Aaron Adams, Director of Operations for the Tarpon & Bonefish Trust, is not only a marine research PhD but an avid and skilled fly angler. Reading and retaining the information he’s penned about fisheries, fish biology, prey, habitat and angling tactics will improve anyone’s batting average. His books are reference material that I go to regularly – especially if I’m destination bound to unfamiliar waters. His titles: “Fly Fisherman’s Guide to Saltwater Prey: How to Match Coastal Prey Fish and Invertebrates with the Fly Patterns That Imitate Them” and “The Orvis Guide to Fly Fishing for Coastal Gamefish.” The former tome has never left my tying desk for six years – and there’s no dust on it.

Science of Angling: Tropical Seagrass Beds

Aaron J. Adams, Ph.D.

Think Like A Fish

[dropcap]A[/dropcap]t its most basic, flats fishing is about being able to see the flats from the fish’s perspective. This is how the better guides and anglers consistently put themselves in the right place and time to find fish, whether bonefish, tarpon, or permit. But even being in the right place at the right time isn’t always enough. It’s also important to know how fish are using the habitat and what prey are available so that the right fly or lure is tied onto the end of the leader.Screenshot 2014-03-19 07.32.11

Seagrass as Habitat for Prey

One of the most important flats habitats is seagrass. In some locations the seagrass beds are extensive and lush, in other locations seagrass coverage is sparse. But in areas where seagrass occurs it is an important gamefish habitat.

Tropical seagrass beds (primarily Turtle Grass, Thalassia testudinum, with some Shoal Grass, Holodule wrightii, and Manatee Grass, Syringodium filiforme) are usually located in shallow areas that are protected from excessive current and wave action. (Although Turtle Grass can grow as deep as 100 feet, it is usually found much shallower due to light requirements.) At first glance from the bow or poling platform, these seagrass beds are underwater lawns with a limited number of organisms living among the blades of grass. But on closer inspection, an observant angler will see a habitat teeming with life. Since seagrass beds are shallow and very productive areas that provide food for many species, they are attractive areas for numerous small organisms, many of which are cryptic (well camouflaged to match their surroundings) and/or very adept at using the seagrass blades for shelter. It is the abundance of small organisms – such as shrimps, crabs, and small fish – that attracts bonefish, tarpon, permit, and other gamefish.


A lone bonefish cruising a seagrass bed. Photo by Aaron Adams.

One important ecological function of seagrass is to reduce the velocity of the currents that flow over grass beds so that sediment particles carried in the water by these currents drop to the bottom.  This acts as a filter, keeping sediments from reaching reefs, and provides food for numerous organisms that feed on the microorganisms attached to the sediments and on decaying plant and animal matter (this collection of sediments, plant, and animal matter is called detritus).  In addition, seagrass supports a diverse array of algae and invertebrates that attach to the surface of the grass blades.  In turn, these organisms fall prey to grazers and predators, and in this way the productivity of the seagrass beds supports the food web that brings bonefish, permit, tarpon, and other fish into the shallows.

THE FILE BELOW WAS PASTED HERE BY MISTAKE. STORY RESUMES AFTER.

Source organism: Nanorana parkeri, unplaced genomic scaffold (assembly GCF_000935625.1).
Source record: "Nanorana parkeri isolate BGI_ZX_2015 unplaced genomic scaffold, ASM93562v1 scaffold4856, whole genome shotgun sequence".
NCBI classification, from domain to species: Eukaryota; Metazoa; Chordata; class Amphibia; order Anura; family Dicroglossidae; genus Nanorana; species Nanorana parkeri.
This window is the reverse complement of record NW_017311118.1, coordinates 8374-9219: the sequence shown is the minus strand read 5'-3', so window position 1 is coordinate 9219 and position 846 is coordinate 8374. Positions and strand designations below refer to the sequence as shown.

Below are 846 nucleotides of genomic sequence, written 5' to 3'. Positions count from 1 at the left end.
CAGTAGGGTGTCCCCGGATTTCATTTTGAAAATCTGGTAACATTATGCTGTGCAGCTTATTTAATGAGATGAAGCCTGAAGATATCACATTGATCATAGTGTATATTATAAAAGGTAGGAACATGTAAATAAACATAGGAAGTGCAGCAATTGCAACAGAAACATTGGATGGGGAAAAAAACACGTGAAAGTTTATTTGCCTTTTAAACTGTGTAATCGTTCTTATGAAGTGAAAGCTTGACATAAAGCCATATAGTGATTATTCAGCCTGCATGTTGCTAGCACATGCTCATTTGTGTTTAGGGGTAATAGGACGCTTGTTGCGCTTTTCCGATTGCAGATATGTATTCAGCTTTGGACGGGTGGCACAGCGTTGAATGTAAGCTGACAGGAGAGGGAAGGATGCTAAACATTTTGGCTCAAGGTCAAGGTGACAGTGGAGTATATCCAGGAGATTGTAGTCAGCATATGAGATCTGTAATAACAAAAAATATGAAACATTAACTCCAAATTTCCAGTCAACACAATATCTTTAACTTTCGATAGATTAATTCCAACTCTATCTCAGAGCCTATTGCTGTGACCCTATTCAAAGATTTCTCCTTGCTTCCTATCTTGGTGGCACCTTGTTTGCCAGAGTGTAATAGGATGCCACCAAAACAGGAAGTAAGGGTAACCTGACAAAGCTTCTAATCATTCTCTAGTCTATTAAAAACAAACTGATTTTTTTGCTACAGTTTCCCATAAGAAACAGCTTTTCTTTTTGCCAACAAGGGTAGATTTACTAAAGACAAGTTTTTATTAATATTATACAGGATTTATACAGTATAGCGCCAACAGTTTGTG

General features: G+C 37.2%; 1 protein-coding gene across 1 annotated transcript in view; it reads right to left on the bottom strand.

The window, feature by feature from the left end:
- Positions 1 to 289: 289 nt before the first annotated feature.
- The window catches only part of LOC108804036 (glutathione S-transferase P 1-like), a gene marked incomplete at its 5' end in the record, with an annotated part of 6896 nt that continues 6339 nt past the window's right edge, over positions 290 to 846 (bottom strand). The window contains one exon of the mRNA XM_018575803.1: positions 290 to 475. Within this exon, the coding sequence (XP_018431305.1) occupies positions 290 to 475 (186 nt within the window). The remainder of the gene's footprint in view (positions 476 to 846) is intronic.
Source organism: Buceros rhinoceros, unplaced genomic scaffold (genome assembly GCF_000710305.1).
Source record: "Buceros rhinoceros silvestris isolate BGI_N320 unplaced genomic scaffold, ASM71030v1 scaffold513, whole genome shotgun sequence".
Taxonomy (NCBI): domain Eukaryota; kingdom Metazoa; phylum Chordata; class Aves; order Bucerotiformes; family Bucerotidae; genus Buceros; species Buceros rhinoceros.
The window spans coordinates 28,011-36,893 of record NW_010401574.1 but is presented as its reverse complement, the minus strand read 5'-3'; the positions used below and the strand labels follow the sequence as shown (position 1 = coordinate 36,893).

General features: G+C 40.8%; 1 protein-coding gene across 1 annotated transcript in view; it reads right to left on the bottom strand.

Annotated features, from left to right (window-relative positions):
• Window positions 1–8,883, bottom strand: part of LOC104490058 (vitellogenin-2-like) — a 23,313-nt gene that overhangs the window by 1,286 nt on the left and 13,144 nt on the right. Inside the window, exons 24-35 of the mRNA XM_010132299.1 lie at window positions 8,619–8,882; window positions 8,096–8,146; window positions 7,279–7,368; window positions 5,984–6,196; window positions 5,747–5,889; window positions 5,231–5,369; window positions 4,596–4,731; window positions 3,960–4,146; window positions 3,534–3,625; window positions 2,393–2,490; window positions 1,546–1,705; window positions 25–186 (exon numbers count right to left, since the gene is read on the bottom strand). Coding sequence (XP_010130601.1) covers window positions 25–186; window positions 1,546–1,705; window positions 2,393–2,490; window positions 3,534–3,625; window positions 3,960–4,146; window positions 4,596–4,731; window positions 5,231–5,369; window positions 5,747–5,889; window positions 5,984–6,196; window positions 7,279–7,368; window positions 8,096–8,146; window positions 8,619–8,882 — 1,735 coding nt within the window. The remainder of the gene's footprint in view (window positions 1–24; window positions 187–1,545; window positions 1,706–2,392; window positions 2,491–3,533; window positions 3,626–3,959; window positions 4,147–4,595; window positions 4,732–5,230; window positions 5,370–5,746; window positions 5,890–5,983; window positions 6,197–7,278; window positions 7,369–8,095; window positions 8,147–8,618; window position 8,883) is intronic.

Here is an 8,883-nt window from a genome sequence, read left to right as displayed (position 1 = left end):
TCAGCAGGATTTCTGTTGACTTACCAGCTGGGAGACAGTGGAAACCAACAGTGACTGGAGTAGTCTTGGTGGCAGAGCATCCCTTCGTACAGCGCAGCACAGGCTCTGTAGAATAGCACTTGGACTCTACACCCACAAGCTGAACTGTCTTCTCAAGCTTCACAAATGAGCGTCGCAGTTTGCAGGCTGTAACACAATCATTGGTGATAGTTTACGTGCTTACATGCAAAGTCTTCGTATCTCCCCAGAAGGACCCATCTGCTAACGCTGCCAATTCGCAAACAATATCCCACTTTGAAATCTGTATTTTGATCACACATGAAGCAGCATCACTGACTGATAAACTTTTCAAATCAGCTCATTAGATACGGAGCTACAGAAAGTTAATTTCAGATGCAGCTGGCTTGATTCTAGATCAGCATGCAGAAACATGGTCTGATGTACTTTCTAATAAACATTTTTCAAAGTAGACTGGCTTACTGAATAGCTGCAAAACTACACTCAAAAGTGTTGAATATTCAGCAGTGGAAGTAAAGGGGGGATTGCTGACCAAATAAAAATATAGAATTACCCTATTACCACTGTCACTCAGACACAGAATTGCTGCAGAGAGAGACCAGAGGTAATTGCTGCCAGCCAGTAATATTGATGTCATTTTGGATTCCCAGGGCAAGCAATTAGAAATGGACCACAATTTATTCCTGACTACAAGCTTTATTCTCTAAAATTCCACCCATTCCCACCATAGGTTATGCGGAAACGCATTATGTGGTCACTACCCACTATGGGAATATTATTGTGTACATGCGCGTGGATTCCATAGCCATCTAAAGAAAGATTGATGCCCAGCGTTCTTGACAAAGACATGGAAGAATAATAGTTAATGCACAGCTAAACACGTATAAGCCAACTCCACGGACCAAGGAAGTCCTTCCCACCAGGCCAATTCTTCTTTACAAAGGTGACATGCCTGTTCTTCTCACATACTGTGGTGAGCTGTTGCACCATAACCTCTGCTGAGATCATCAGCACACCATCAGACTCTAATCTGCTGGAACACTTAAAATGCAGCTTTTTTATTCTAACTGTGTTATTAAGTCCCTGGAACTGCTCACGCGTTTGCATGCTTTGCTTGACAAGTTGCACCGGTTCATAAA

Tropical seagrass beds support an incredibly high diversity of species of fish, crabs, shrimp, copepods, amphipods, worms, algae, urchins, and a host of other organisms that are gamefish prey.  The abundance of species, or even the types of species found in a seagrass bed may change among locations, so although the general list of prey items may be similar, the favored prey items will likely vary.  This, in part, explains why some flies are pounced upon by fish on one seagrass flat, but completely ignored by fish in other locations.  In addition, abundance and presence of potential prey items changes seasonally due to factors such as temperature and life cycles of these prey species.


Andros Island, Bahamas seagrass beds on a large flat. Photo by Aaron Adams.

For example, studies of bonefish diet show that most Florida bonefish had crustaceans in their stomachs, while clams were most frequent in stomachs of bonefish from Puerto Rico.  I found similar differences in prey preferences for permit in the Virgin Islands.  On St. Croix, U.S. Virgin Islands, where permit come into shallow seagrass beds that are mixed with coral rubble to feed, they show a preference for small clams and small sea urchins.  However, in the nearby British Virgin Islands, where permit are most often found in shallow seagrass beds that are intermixed with sand flats, crabs and shrimp were high on the permit menu.  These differences in diets of bonefish and permit among locations is most likely due to differences in the abundance of prey items.

However, we can use our knowledge of the general makeup of communities found in tropical seagrass beds to generate a list of types of prey items that will most likely be present on any seagrass beds you might fish, and give you a head start on deciding which flies to put in your fly box.

In next week’s coverage Aaron Adams covers PREY and FLIES. Join the Bonefish & Tarpon Trust and become a better angler for it.

NOTE: For more coverage on the value of seagrassses – go to The Nature Conservancy and read Marty Downs’ interesting points of view on the subject.


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